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As honest marketing gathers pace, is greenwashing washed?

Brands like Patagonia show one way to do sustainability messaging: unshowy, honest, committed. Raptor’s Toby Burt has a message for the greenwashers on the other side of the spectrum: it won’t work for much longer.

The idea of greenwashing isn’t new. Marketing strategies have always used bold and exaggerated claims, often bending the truth to drive sales. It’s no surprise that when the collective conscience of the public became more environmentally aware, marketing strategies adapted in turn.

In recent years, the public has become more informed, more involved, and more interested in environmental justice than ever. According to our most recent insight study, using social media data from 79 student participants, 89% of gen Z values brand sustainability and environmental awareness when considering purchasing decisions. With younger generations flying the green flag for brand environmental accountability, the question needs to be asked of how effective a tool greenwashing is in the era of mass environmental concern.

Greenwashing doesn't help anyone

At its core, greenwashing is an attempt to make people believe that your company is doing more to protect the environment than it really is. This is done in multiple ways: by making false claims about products or processes, by burying environmentally unstable practices, or by using eco-friendly imagery without any actual substance to its use. Despite its sinister undertones, greenwashing isn’t necessarily due to malice or lack of care; it can often be attributed to over-enthusiasm. Regardless, the negative impacts of greenwashing far outweigh its intentions.

Luckily for Mother Nature, the rise in environmental awareness has had some serious repercussions for greenwashing. According to the environmental group Edie, only 19% of adults in the UK find ‘green’ product descriptions reassuring and 71% assume that eco-friendly claims aren’t checked by an independent party – an assumption which is usually true. Among gen Z, this doubt is even higher, with 88% of gen Z doubtful of companies' environmental claims of ‘green’ or ‘eco-friendly’, a perception which only brings about negative consequences for the companies involved. Brand trust, loyalty and image are stained, and by extension so is brand value.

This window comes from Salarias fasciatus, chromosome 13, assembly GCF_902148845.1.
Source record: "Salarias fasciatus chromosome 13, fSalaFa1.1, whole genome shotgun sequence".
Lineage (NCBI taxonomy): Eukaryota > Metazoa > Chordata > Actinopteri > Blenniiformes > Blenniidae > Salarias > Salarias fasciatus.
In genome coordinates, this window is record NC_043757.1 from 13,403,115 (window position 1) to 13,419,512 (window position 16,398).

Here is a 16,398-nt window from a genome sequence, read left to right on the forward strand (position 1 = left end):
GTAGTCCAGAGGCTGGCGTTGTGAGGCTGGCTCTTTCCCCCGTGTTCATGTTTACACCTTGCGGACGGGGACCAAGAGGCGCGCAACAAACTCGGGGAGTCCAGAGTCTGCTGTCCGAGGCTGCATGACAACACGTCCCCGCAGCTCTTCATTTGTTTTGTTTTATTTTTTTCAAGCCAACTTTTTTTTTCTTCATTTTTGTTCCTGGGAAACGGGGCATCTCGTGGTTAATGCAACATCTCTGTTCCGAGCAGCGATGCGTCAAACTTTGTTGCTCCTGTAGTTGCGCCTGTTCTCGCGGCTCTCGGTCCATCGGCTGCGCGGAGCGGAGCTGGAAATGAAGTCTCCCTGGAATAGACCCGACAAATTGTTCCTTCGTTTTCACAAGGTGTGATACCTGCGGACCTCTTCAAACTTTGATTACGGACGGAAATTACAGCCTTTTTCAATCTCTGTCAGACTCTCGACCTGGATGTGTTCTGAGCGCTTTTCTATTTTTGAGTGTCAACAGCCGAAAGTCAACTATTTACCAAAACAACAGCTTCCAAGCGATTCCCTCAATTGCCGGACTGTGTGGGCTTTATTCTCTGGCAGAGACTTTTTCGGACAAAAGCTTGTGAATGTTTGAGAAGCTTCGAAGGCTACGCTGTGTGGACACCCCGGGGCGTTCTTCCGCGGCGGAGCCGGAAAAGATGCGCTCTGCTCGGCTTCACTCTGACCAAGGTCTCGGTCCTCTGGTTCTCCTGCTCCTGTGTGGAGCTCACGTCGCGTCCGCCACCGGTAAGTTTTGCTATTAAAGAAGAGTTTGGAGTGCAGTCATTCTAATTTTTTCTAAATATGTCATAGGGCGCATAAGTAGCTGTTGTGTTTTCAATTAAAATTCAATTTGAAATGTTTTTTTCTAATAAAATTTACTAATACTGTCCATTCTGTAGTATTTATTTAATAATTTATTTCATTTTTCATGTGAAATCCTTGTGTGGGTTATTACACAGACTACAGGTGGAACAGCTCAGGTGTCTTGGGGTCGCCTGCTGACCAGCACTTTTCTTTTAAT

Consumers want to feel good (honestly and genuinely good) about the brands they purchase from and endorse.

Taking this into account, while greenwashing may once have been an effective way of luring in customers, increased environmental attention and concern have left it on thin ice. While consumers favor green products and value environmentally sound practices, they’re also highly critical of brands who practice differently to the message that they preach. It appears that the best form of marketing, not just for the sake of business but for the protection of our globe, is honest marketing.

Honest marketing: How Patagonia walks the walk

As consumers, we’re all aware how hard it is to live a truly sustainable life. We drive cars despite knowing the benefits of public transport. We forget to recycle our tin cans or pizza boxes. It’s hard to achieve truly sustainable living in the modern world, but the key is that we strive for it. Brands could gain a lot from doing the same.

An example of honesty marketing comes from outdoor clothing retailer Patagonia. It never claims to be a sustainable brand; nor does it plaster claims of ‘eco’ or ‘green’ on its products. Instead, its website is full to the brim with educational pieces and articles about what the brand does. Since 1985, it has donated 1% of all profits to grassroots environmental groups. It’s a non-marketing company (it doesn’t advertise its products), but its brand image does the advertising for it. The brand’s commitment to sustainability alongside its honesty and transparency is what sells, as shown by the fact that it’s the leading market share holder in the outdoor apparel market.

Real climate action is expensive. It’s hard work and requires dedication to conservation above all else, even profit. So in a world where profit reigns supreme, we don’t need brands hopping on the bandwagon of sustainability, only to (in reality) only greenwash their products. It damages not just the environment, but brand image too.

Consumers are all too aware of today’s harsh realities. The best marketing a company can employ now is honest marketing, which displays company values and aspirations, while simultaneously holding up its metaphorical hands to say ‘we aren’t perfect’. None of us are.

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